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Interview With Wisconsin Senator Ron Johnson; Russia Investigation Continues; Trump Says He'll Present Plan for Businesses in January; Priebus Weighs In On Daily Press Briefings. Aired 4-4:30p ET

Aired December 14, 2016 - 4:00   ET




JAKE TAPPER, CNN ANCHOR: Welcome to THE LEAD, everyone. That's the closing bell.

We're going to get to all those headlines in a moment.

But, first, we have the breaking news in the money lead, the Dow continuing to flirt with its 20000-point milestone, this as the Fed this afternoon raised its key interest rate for just the second time in a decade. That interest rate, of course, affects everything from bank accounts to home loans, the announcement just moments ago from Federal Reserve Chair Janet Yellen.

Let's get right to Alison Kosik, who is at the stock exchange for us.

Alison, borrowing money just got a little bit more expensive. How is the market reacting?

ALISON KOSIK, CNN CORRESPONDENT: Well, right now, you're seeing the market react in an unfavorable way.

You're seeing the Dow closing down 117 points. It's not because the hike happened. That was expected. The problem with that what the Fed said that is causing the market to end in the red is that the Fed indicated that it's going to be more aggressive in how it raises rates over the course of the next year.

As far as what have this means to businesses and consumers, this, once again, is not a huge rate hike, but still means borrowing costs are going up. If you take out a new mortgage or a home equity line of credit or if you an adjustable-rate mortgage, you are going to have to get ready to pay more.

Car loans will be more expensive. If you run a balance on your credit card, you could see higher rates there as well. There are some winners in this, though, for one, savers, senior citizens who need the interest on their savings, plus those getting close to retirement who have moved a lot of cash.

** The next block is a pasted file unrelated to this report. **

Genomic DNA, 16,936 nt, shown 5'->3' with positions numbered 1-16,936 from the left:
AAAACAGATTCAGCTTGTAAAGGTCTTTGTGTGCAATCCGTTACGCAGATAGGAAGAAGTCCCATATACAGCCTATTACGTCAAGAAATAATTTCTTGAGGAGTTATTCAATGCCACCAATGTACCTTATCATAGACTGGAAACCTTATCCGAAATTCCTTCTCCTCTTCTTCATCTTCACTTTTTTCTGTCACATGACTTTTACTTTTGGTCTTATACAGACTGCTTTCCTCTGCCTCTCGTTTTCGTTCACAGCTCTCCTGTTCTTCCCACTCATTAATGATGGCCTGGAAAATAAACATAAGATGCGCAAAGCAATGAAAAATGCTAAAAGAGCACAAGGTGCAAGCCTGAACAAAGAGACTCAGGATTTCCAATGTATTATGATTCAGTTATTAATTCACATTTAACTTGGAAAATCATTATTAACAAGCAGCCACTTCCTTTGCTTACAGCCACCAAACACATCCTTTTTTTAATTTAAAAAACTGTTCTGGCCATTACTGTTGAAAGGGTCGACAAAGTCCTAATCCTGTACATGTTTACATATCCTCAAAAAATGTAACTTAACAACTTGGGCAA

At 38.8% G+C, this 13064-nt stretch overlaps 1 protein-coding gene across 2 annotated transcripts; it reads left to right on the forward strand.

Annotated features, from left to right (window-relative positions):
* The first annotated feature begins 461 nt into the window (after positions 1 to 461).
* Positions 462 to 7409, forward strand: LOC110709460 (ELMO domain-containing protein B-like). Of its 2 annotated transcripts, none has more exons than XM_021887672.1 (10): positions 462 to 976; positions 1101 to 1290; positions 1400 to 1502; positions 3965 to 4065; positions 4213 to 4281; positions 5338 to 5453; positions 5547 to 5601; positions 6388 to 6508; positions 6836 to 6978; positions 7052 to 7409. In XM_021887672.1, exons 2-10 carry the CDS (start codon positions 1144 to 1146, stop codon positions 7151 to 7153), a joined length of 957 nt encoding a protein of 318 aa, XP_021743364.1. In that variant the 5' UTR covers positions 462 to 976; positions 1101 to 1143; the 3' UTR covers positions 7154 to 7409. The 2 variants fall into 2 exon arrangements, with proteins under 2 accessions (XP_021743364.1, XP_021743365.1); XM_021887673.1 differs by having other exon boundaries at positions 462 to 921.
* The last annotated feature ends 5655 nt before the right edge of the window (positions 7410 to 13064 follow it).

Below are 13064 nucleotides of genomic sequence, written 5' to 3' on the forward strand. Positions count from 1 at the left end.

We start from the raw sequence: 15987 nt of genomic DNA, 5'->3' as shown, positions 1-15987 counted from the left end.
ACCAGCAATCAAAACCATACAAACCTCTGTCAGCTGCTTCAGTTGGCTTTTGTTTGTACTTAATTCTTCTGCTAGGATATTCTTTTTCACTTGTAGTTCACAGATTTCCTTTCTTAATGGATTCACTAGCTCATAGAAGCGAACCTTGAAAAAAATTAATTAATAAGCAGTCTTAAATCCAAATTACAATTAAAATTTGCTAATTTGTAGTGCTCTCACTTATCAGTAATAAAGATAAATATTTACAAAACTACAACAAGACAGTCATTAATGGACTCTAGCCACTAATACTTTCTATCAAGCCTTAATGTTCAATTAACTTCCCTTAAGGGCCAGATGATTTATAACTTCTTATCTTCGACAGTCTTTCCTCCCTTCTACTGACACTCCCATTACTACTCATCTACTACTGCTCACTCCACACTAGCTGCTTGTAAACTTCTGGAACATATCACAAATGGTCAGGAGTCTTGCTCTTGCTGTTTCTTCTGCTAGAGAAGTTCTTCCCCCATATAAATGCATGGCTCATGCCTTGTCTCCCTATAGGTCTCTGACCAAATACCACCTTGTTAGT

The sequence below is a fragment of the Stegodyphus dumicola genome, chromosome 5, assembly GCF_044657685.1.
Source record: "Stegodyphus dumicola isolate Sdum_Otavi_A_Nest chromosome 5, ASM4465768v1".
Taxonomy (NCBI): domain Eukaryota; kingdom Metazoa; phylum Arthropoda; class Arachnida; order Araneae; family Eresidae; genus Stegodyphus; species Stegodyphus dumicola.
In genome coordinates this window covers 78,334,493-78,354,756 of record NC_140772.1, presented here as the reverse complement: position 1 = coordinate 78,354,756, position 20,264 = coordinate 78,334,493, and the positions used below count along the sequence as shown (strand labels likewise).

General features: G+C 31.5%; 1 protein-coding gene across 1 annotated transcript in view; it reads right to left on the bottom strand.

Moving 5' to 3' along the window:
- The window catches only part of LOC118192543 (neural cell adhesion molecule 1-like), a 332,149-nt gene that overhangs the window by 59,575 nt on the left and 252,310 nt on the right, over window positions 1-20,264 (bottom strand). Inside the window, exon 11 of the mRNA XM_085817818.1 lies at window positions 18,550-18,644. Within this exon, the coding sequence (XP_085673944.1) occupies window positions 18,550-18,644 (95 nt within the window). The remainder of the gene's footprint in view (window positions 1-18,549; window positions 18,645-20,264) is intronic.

Also, the banks are winners. They can charge customers and businesses more money for taking out loans. The biggest losers are those looking to buy a home. So, right now, to give you an example, the average 30- year fixed rate mortgage in the U.S. is 4.2 percent. So, for a $250,000 loan, that's a monthly principal and interest payment of $1,223.

So with rates a quarter-point higher, that payment goes up about $45. But then you look at the life of the loan, borrowers are paying $16,000 more -- Jake.

TAPPER: Alison Kosik at the market for us, thank you so much.

Moving to politics now, Donald Trump just wrapped up a meeting with tech leaders from Facebook, Apple, Amazon and others. Now, you may be surprised to learn who was not invited, and that is anyone from the tech company that is for Mr. Trump what television was for John F. Kennedy.

I am referring, of course, to Twitter. Politico is reporting that the snub was a response to Twitter's refusal to let the Trump campaign use a crooked Hillary emoji during the election. Three of the president- elect's adult children sat in on the meeting with tech leaders, including Ivanka, whom a presidential transition team source says will have a real leadership role in the new White House, the office of the first family replacing that of the office of the first lady.

Also at the tech meeting, Mr. Trump's two adult sons, Don Jr. and Eric, who Mr. Trump says will run his businesses to wall off the president-elect from conflicts of interest.